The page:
|Subject:||Re: John B. Moser, 1910-1999|
|Post Date:||April 14, 2006 at 16:17:31|
|Forum:||Kittitas County, WA Genealogy Forum|
JOHN B. MOSER (obituary Feburary 1939, Daily Record)
J. B. Moser, 74, a resident of Ellensburg for nearly 32 years, and one of the city's prominent business men for over 30 years, died last night after four and one-half years of illness. He suffered a stroke early in July 1934, and has never been well since. The funeral will be at the Honeycutt chapel at 2 o'clock Monday afternoon.
He was born August 22, 1864, at Rolla, Missouri, the son of John B. and Susan Moser. He leaves his wife, Brookie May Duty Moser, a son, John B. Moser Jr. of Ellesnburg, who continues the business, two daughters, Mrs. J. L. (Celesta) Skoog of Seattle, and Mrs. John Kenny (Florence) Smith of Reno, Nevada, and four grandsons.
He was educated at Kinnard College, Missouri and for two years taught school, between his years of college work.
He was married to Brookie May Duty at Raton, New Mexico, August 24, 1896.
His entire life since he graduated from college has been in mercantile work in several states. In 1888 as a young many he opened a store at Trinidad, Colorado, and in 1893 he took a stock of goods to Enid, Oklahoma, when the opening of the Indian lands caused the great rush of homeseekers. For a time his mercantile store occupied one of the two frame buildings in that town. The other was a drug store, but all other businesses were operated in tents. He saw that town grow from a tent village to a city and when the film Cimmaron was shown here, he went to see it twice and told his friends how accurately it depicted the famous land rush.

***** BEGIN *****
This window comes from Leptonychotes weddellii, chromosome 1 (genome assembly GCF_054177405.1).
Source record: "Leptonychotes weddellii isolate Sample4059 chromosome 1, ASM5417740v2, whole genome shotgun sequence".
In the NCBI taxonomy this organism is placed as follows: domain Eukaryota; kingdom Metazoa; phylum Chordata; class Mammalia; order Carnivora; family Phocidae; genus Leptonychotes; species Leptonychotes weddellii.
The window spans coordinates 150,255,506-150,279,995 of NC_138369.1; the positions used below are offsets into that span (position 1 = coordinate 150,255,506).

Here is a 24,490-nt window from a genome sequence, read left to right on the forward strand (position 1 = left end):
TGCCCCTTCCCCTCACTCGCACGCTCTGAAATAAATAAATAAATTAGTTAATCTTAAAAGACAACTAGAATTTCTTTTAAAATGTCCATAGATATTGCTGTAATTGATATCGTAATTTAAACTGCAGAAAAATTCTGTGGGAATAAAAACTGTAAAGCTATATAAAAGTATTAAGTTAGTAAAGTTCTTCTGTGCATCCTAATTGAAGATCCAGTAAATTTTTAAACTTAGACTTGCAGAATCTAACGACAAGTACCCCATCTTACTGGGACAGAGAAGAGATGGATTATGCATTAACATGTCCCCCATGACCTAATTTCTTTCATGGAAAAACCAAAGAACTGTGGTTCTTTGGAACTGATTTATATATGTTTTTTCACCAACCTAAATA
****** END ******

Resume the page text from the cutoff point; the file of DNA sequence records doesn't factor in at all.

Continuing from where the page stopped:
He was also for some time one of the managers for the Mistrot Bros. department stores in Texas and other parts of the southwest. He also operated a large department store at East Las Vegas, New Mexico, for several years, prior to coming to Ellensburg. While there he suffered from an infected foot, which caused general blood poisoning and finally was forced to give up his business and move to another climate in search of health. He spent some time at the Hot Springs and finally came west to Seattle. With him and his family came Wigfall Ross, who had been associated with Mr. Moser in his stores for many years, and who after Mr. Moser became ill in Los Vegas, lived at his home.
They lived in Seattle for some time, while Mr. Moser endeavored to regain his health, but docutors told him he must go to a climate where there was more sunshine. He visited Ellensburg, Yakima and Spokane in 1907 and later decided to locate in Ellensburg. The family lived here for a year before he went again into business but in 1908 with his health much better, he decided to open a men's clothing store. That year he established The Hub Clothing store, the second door from Third street on Pearl. Mr. Ross was associated with him from the start of the undertaking.
In 1920 Mr. Moser bought the A. C. Spaulding clothing store in the same block, located where the Home Market is located today. Later he occupied the room now occupied by the Bostic Drug store and finally the present location. Seven years ago he opened the Moser Shoe store, which was discontinued last spring. Last week the dissolution of the partnership of 40 years between Mr. Moser and Mr. Ross was announced. Mr. Ross taking over The Hub and Mr. Moser's family retailing the Moser store.
The funeral will be at Honeycut at 2 o'clock Monday, with Rev. William Thompson of the Presbyterian Church in charge and interment at the Odd Fellows' cemetery. He was also a member of the Knights Templar. Members of the Mason's lodge have been asked to gather at the Masonic temple at 1 pm and will have charge of the services at the cemetery.